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# Physics- definitions

numbers that have magnitude and direction vectors
numbers that have magnitude only scalars
log(y)=x easier way to write.. 10^x=y
a-b=a+(-b) ; formula for doing what? subtracting vectors
ratio of the displacement vector over the change in time velocity
ratio of the total distance traveled over the change in time average speed
motion that follows a path along two dimensions projectile motion
measure of a bodys inertia mass
measure of a gravitational force on an objects mass weight
the rate of change of velocity that an object experiences as a result of some applied force acceleration
measure of gravitational force on an objects mass weight
rate of change of velocity that na object experiences as a result of some applied force acceleration
attractive force felt by all forms of matter gravity
occurs when forces cause an object to move without any rotation about a fixed point in the object translational motion
occurs when forces are applied against an object in such a way as to cause the object to rotate around a fixed pivot point rotational motion
occurs when forces cause an object to move in a circular pathway circular motion
generates centripetal acceleration centripetal force
a kind of force that works to oppose the movement of objects friction
a type of friction that exists between a stationary object and the surface upon which it rests static
a type of friction that exists between a sliding object and the surface over which the object slides kinetic
occurs when the vector sum of the forces or torques acting on an object is zero mechanical equilibrium
exists when the vector sum of all of the forces acting on an object is zero translational equilibrium
exists when the vectr
an attractive force that is felt by all forms of matter gravity
occurs when forces cause an object to move without any rotation about a fixed point in the object translational motion
occurs when forces are applied against an object in such a way as to cause the object to rotate around a fixed pivot point rotational motion
occurs when forces cause an object to move in a circular pathway circular motion
circular motion in which the speed of the moving object changes over the course of the path nonuniform circular motion
a kind of force that works to oppose the movement of objects friction
friction that exists between a stationary object and the surface upon which it rests static friction
friction that exists between a sliding object and the surface over which the object slides kinetic friction
occurs when the vector sum of the forces of torques acting on an object is zero mechanical equilibrium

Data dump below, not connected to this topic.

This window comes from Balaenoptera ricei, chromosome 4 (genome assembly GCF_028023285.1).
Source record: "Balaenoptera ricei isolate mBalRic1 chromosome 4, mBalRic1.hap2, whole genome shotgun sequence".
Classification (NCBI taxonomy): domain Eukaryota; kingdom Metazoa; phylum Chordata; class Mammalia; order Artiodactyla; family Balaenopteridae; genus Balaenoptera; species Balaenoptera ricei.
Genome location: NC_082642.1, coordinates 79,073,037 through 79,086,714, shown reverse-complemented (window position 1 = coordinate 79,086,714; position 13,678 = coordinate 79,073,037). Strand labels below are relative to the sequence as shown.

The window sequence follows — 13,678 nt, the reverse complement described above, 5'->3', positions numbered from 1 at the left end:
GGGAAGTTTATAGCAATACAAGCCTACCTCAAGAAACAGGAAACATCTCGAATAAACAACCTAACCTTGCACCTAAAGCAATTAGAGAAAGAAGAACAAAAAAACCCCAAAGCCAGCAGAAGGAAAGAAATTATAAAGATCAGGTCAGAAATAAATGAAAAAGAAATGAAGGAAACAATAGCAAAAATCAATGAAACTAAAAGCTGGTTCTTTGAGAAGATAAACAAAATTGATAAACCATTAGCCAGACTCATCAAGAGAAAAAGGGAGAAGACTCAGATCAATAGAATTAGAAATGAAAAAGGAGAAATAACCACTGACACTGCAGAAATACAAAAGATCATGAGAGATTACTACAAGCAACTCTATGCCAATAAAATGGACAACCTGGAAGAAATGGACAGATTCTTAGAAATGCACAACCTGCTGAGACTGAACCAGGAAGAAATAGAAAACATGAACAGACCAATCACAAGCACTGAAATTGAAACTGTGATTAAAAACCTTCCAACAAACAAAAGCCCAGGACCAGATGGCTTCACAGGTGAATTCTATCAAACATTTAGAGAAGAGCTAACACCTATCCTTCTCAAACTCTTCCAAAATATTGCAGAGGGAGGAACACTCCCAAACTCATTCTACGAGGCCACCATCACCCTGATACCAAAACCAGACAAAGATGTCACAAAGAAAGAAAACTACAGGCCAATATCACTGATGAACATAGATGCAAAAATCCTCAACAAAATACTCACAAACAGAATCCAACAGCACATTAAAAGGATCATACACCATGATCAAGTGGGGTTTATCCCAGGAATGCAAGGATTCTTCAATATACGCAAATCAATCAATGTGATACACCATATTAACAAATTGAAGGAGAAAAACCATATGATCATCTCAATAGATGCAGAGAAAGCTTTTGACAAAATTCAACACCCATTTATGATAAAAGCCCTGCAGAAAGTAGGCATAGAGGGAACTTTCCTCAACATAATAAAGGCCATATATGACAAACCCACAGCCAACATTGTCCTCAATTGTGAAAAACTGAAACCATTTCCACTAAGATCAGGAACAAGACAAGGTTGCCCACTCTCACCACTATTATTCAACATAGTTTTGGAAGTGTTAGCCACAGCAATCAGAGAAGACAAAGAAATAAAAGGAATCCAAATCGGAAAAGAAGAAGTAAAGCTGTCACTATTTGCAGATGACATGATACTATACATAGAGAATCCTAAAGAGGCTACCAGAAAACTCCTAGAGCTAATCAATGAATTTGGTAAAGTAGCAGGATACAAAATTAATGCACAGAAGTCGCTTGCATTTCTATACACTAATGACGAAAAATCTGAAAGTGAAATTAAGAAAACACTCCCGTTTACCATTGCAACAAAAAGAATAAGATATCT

exists when the vector sum of all of the forces acting on an object is zero translational equilibrium
exists only when the vector sum of all the torques acting on an object is zero rotational equilibrium
change in momentum impulse
a property or characteristic of a system to do something or make something happen energy
an object has this when it has the potential to do something potential energy
energy found in covalent and ionic bonds holding atoms together, for example chemical potential energy
energy found in a compressed spring, for example mechanical potential energy
a process by which energy is transferred from one system to another work
the rate at which energy is transferred from one system to another power
the product of an objects mass and velocity momentum
the tendency of objects to resist changes in their motion and momentum inertia
a collision that results in the production of light, heat, sound, or object deformation inelastic collision
collision in which the objects that collide stick together rather than bouncing off each other completely inelastic collision
any device that allows for work to be accomplished through a reduced applied force provides this mechanical advantage
a measure of the amount of work you put into a system that comes out as useful work efficiency
the weight of an object being lifted is called what the load
the point within any two or three dimensional object at which the entire object's mass could be represented as a single particle center of mass
the point at which the entire force due to gravity can be thought of as acting center of gravity
states that when net work is done on or by a system, the system's kinetic energy will change by the same amount work-energy theorem
objects are in thermal equilibrium when they are at the same temperature zeroth law
theoretical temperature at which there is no thermal energy absolute zero
phenomenon that a change in the temperature of most solids results in a change in their length thermal expansion
thermal expansion for liquids volume expansion